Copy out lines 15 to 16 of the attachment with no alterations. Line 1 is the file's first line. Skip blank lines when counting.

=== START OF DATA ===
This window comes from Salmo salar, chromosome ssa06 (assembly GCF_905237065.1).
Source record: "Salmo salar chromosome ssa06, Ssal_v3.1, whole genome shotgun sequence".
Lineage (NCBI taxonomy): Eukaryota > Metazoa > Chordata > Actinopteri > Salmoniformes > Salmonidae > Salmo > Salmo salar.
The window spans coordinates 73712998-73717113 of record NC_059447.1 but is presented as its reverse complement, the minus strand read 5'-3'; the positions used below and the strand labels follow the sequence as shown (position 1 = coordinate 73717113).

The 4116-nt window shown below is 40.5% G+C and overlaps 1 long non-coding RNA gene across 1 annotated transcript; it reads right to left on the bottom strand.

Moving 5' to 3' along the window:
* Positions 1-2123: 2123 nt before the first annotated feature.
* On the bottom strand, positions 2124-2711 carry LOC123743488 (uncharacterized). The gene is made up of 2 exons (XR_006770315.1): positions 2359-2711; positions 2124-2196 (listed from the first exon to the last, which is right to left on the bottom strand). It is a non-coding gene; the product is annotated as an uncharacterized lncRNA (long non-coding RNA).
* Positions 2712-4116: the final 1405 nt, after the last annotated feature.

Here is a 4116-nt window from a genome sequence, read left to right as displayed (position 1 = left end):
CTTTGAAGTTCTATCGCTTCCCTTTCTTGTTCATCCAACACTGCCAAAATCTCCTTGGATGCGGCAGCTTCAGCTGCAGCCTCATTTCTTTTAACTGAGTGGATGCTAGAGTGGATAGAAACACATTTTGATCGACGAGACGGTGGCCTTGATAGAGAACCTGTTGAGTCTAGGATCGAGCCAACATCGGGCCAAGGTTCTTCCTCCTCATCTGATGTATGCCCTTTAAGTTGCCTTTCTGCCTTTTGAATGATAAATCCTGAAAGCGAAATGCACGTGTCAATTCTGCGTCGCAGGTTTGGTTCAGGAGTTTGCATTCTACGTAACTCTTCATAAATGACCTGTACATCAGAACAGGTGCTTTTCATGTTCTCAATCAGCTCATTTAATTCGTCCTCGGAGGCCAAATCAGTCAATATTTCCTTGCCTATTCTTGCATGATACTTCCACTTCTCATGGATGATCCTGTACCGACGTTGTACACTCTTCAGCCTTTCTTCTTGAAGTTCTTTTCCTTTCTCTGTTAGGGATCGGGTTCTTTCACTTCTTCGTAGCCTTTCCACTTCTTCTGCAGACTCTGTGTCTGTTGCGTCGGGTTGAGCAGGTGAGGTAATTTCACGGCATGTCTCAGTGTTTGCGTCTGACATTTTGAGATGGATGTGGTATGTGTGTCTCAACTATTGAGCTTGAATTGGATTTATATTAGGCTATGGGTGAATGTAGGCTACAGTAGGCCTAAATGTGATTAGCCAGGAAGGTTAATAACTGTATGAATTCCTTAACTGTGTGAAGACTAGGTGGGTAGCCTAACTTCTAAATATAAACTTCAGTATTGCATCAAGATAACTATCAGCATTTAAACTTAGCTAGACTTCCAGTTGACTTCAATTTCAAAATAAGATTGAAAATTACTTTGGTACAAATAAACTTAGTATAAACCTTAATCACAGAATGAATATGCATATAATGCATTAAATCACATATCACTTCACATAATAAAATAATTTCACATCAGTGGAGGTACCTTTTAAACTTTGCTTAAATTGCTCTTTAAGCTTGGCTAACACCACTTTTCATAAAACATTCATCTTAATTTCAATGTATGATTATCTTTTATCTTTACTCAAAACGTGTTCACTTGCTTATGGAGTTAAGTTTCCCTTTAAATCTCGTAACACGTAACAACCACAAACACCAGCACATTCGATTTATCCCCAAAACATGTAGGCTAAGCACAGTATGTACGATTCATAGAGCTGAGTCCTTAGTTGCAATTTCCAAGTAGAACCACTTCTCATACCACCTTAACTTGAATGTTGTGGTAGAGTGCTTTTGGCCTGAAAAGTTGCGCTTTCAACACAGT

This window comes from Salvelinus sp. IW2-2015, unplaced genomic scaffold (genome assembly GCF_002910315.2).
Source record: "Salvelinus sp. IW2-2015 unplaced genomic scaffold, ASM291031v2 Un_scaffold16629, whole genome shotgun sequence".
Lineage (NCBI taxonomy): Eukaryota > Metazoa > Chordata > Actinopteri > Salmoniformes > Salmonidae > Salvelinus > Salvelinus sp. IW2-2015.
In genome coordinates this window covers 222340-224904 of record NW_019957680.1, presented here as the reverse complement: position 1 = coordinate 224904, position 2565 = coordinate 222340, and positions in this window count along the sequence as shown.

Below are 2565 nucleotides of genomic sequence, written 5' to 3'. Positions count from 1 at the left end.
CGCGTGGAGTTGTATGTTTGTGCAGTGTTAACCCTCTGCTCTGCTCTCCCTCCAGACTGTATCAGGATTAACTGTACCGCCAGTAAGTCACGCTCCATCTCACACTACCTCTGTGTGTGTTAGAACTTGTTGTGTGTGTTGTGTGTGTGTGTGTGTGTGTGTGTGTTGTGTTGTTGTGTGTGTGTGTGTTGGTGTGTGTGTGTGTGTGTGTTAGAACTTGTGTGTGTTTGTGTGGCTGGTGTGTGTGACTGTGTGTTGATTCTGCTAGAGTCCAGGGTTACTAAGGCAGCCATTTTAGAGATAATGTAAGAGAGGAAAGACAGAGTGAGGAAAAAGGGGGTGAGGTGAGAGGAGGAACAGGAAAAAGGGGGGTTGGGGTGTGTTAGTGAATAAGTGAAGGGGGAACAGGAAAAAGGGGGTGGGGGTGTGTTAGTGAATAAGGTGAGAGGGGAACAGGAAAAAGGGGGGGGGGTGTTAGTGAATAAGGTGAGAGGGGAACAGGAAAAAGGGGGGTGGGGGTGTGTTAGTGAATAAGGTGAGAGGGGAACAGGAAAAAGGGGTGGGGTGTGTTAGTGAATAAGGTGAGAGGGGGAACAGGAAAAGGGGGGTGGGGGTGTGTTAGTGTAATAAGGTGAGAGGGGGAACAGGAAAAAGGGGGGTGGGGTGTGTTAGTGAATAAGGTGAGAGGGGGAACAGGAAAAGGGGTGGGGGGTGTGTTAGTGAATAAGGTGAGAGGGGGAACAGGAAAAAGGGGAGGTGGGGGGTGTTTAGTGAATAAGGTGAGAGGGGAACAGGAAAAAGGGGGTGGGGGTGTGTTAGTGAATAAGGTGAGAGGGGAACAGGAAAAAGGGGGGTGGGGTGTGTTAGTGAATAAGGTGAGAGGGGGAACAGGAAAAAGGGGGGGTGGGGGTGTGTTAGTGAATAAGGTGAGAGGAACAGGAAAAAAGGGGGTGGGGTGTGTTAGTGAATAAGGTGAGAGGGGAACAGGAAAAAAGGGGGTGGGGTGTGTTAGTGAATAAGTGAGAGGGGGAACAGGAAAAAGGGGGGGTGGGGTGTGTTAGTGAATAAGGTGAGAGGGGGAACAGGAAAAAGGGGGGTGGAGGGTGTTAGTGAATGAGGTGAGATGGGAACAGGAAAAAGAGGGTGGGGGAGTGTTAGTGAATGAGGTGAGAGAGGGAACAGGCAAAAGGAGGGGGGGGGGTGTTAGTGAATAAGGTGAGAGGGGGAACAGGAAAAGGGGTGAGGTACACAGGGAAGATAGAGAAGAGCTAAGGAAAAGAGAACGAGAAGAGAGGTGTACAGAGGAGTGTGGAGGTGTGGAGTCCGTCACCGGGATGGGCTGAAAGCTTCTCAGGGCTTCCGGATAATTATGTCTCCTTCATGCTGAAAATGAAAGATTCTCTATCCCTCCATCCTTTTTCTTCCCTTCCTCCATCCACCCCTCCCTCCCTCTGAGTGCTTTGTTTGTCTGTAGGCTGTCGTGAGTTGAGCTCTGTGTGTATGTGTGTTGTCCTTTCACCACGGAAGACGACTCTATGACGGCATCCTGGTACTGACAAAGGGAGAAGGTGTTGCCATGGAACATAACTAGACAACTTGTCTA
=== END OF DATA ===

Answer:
In genome coordinates this window covers 222340-224904 of record NW_019957680.1, presented here as the reverse complement: position 1 = coordinate 224904, position 2565 = coordinate 222340, and positions in this window count along the sequence as shown.

Below are 2565 nucleotides of genomic sequence, written 5' to 3'. Positions count from 1 at the left end.